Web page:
Formula One's decision to switch the British Grand Prix from Silverstone to Donington Park in two years' time could revolutionise the brand image of the Derbyshire racetrack, according to a source close to the new deal.

Donington bosses signed a ten-year contract with Bernie Ecclestone's Formula One Management operation, which was revealed on the eve of the 2008 grand prix at Silverstone, and are set to confirm third party agreements in the media this week. However, a source at Donington told BritSport Weekly that is more than just a facelift that the venue stands to gain.

"This has to mean a big shift in brand profile because Formula One is the pinnacle of motorsport," the source reasoned, "Donington will become the brand leader with host rights of the British grands prix on two and four wheels."

Donington currently hosts the British leg of the MotoGP world championship and the 'European' round of World Superbikes and, with the MotoGP contract due to end in 2009, is keen to extend both deals, securing the circuit's status as 'the home of British motor racing'.

The circuit is planning a five-year, ?100 million development project to ensure that its facilities are able to meet the expectations of Formula One, particularly with rumours that it will not be able to meet the 2010 deadline, possibly allowing Silverstone in through the back door - or at the expense of the British Grand Prix altogether.

"We made clear our commitment towards realising the potential of the Park by making the necessary investments in current and future events that will see Donington revitalised, ensuring its position as one of the most iconic racing circuits in the world," owners and joint CEOs Simon Gillett and Lee Gill said in a statement.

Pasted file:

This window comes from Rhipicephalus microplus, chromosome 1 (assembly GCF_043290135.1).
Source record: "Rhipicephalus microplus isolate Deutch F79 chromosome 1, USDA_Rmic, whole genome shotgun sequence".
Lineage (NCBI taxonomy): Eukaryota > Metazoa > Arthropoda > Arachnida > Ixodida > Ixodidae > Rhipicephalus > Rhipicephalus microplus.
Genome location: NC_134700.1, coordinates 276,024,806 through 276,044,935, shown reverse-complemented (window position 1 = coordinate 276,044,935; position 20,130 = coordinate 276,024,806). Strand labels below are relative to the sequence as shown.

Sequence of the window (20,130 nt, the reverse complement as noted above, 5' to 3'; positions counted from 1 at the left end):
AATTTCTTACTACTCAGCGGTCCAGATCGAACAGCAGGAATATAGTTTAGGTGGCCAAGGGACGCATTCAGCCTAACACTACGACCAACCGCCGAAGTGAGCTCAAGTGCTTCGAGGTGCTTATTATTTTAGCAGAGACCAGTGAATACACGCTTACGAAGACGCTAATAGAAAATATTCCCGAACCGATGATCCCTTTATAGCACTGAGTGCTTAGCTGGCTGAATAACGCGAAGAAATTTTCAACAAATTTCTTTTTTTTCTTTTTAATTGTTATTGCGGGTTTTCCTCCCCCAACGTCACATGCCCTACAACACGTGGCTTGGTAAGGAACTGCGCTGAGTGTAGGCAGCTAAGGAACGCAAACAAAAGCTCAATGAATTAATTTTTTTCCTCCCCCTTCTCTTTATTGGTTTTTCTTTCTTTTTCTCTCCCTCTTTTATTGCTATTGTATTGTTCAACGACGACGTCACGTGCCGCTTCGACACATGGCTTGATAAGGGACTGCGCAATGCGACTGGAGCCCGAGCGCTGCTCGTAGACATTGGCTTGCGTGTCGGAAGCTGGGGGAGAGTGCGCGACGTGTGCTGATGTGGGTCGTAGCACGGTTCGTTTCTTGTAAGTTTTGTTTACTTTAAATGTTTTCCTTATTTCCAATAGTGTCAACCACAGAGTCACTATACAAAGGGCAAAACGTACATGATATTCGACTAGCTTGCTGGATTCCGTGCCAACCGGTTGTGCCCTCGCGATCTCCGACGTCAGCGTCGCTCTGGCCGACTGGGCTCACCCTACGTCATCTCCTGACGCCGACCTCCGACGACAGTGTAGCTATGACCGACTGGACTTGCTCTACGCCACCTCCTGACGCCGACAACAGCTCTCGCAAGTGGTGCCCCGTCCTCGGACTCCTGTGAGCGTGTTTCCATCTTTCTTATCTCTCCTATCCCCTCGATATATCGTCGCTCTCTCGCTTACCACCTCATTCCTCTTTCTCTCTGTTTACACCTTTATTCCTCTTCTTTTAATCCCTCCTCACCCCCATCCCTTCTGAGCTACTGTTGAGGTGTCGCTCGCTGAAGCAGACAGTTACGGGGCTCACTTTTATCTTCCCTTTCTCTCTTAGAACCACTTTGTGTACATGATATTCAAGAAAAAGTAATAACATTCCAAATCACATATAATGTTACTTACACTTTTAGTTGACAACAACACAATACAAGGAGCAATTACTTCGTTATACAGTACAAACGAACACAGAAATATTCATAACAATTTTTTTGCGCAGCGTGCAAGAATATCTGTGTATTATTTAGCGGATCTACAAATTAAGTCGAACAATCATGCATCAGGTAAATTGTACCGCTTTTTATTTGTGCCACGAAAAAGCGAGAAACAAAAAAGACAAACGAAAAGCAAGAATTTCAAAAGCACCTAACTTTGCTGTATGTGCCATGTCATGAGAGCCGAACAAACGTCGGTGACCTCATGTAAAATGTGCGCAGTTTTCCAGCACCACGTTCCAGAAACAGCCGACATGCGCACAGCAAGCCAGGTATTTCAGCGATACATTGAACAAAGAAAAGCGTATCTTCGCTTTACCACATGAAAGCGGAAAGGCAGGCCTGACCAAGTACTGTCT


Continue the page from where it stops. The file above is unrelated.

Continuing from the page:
The future of Silverstone is less clear meanwhile, although BRDC president Damon Hill has streesed that the circuit plans to continue with its own 'master plan' for redevelopment, not only in an attempt to woo Formula One back to Northamptonshire, but to improve facilities for the continuation of other forms of motorsport, including plans to attract the likes of MotoGP, WSBK and A1GP.

"As far as Silverstone is concerned, we have just got to continue what we have been doing for the past 50 years, working to the best of our ability for the track and the club," Hill told F1.com, "And, who knows, perhaps in five or ten years, there will be an opportunity for Formula One to come back to us."

Financially, the loss of the British Grand Prix is not expected to be as devastating as is widely expected, as it is usual for the track to make a loss on the event with all revenues other that that generated by ticket sales belonging to Formula One Management.

It is the iconic nature of the British GP that will be the biggest loss for Silverstone.

 

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